Preoperative diagnosis of endometrial pathology is essential for the outcome of treatment. It is important to preoperatively detect the malignant potential of changes and choose an adequate therapeutic approach. This is especially important for women who have not completed their reproduction in terms of choosing minimally invasive operative methods and preserving their fertile potential. It is very important to optimize the preoperative ultrasound examination of endometrial tumors concerning the differential diagnosis of an endometrial benign and malignant lesion, as well as the type of tumor, and to assess the degree of myometrial invasion of malignant lesions. The performance of the use of three-dimensional/four-dimensional (3D/4D) ultrasound in diagnostics, especially in the analysis of certain endometrial pathologies, has already been established and provides very useful information. However, the morphological and vascular characteristics might correlate with tumor stage, grade, and size, and that information could be of benefit in the assessment of the preoperative tumor and perhaps be used in risk evaluation in the future. Exploratory curettage and pathohistological findings of endometrial pathology are the gold standard, but in some cases, even these methods, which depend on several variables, do not provide a definitive, accurate diagnosis. This is why, in combination with new ultrasound techniques, the effectiveness of preoperative diagnosis of pathological changes in the endometrium increases.



Asim Kurjak, Guillermo Azumendi Pérez

Three-dimensional Sonography in the Evaluation of Normal and Abnormal Fetal Face

[Year:2024] [Month:April-June] [Volume:18] [Number:2] [Pages:31] [Pages No:129 - 159]

Keywords: Identification of anomalies, Normal and abnormal fetal face, Three-dimensional fetal face reconstruction, Three-dimensional sonography

   DOI: 10.5005/jp-journals-10009-2026  |  Open Access |  How to cite  | 


Three-dimensional (3D) ultrasound offers the possibility of studying the fetal face in a more global way than conventional two-dimensional (2D) ultrasound. In normal cases, the images obtained help to transmit a feeling of calmness to the parents and reinforce the affective bonds with their child. In pathological cases, 3D ultrasound can help parents and other doctors involved to take a more realistic view of the problem. It is expected that the use of this technology will provide parents with the knowledge to have a better judgment while taking decisions.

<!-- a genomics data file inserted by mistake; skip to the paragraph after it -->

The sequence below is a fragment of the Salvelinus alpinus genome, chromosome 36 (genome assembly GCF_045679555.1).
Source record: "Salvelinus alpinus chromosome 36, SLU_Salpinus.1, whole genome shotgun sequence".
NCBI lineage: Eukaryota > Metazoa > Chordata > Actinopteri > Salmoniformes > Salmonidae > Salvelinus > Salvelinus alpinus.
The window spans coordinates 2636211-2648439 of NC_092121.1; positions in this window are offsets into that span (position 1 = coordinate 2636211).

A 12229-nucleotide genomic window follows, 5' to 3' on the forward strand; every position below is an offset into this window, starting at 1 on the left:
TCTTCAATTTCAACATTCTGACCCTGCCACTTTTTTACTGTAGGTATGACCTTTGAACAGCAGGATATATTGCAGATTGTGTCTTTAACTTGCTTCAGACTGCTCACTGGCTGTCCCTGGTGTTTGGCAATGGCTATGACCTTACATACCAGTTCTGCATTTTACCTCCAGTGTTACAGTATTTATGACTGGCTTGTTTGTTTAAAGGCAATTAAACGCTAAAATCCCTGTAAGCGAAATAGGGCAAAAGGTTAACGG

Radu Vlădăreanu, Alina Veduta, Simona Vladareanu

Prenatal Ultrasound Diagnosis in Turner Syndrome and Triploidy

[Year:2024] [Month:April-June] [Volume:18] [Number:2] [Pages:11] [Pages No:160 - 170]

Keywords: Prenatal diagnosis, Triploidy, Turner syndrome karyotype

   DOI: 10.5005/jp-journals-10009-2024  |  Open Access |  How to cite  | 


Triploidy and monosomy X (Turner syndrome) are the two most common chromosomal anomalies at conception. Their prevalence decreases with increasing gestational age (GA), and they are relatively rare at birth. These genetic conditions can be prenatally or postnatally detected by karyotyping [chromosome analysis of fetal cells collected by chorionic villous sampling (CVS) or amniocentesis or blood lymphocytes]. Triploidy is caused by a complete extra set of chromosomes (the presence of 69 chromosomes). If the extra set of chromosomes is maternal in origin, the disease is called digynic triploidy, while if the extra set of chromosomes is paternal in origin, the disease is called diandric triploidy. Triploidy is lethal, most affected embryos are miscarried; however, some individuals survive a few hours or days after birth. Turner syndrome is an aneuploidy (monosomy X) in which only one chromosome X is present, and the other sex chromosome is either absent or abnormal. Severe forms of Turner syndrome present major fetal anomalies, including fetal hydrops and usually progress to early fetal demise (the lethal Turner phenotype). Postnatally, Turner syndrome presents as a form of primary ovarian insufficiency, determined by a gonadic digenesis (not by agenesis). Both triploidy and Turner syndrome must be taken in consideration if sonography reveals minor or major abnormalities in the first or second trimester of pregnancy. Active screening in the general pregnant population is not justified for these conditions alone. Both conditions can be diagnosed prenatally in individual cases.



Pamela Grant, Kenneth Ward

Skeletal Dysplasias

[Year:2024] [Month:April-June] [Volume:18] [Number:2] [Pages:5] [Pages No:171 - 175]

Keywords: Counseling, Fetus, Prenatal diagnosis, Skeletal dysplasias, Ultrasound

   DOI: 10.5005/jp-journals-10009-2023  |  Open Access |  How to cite  |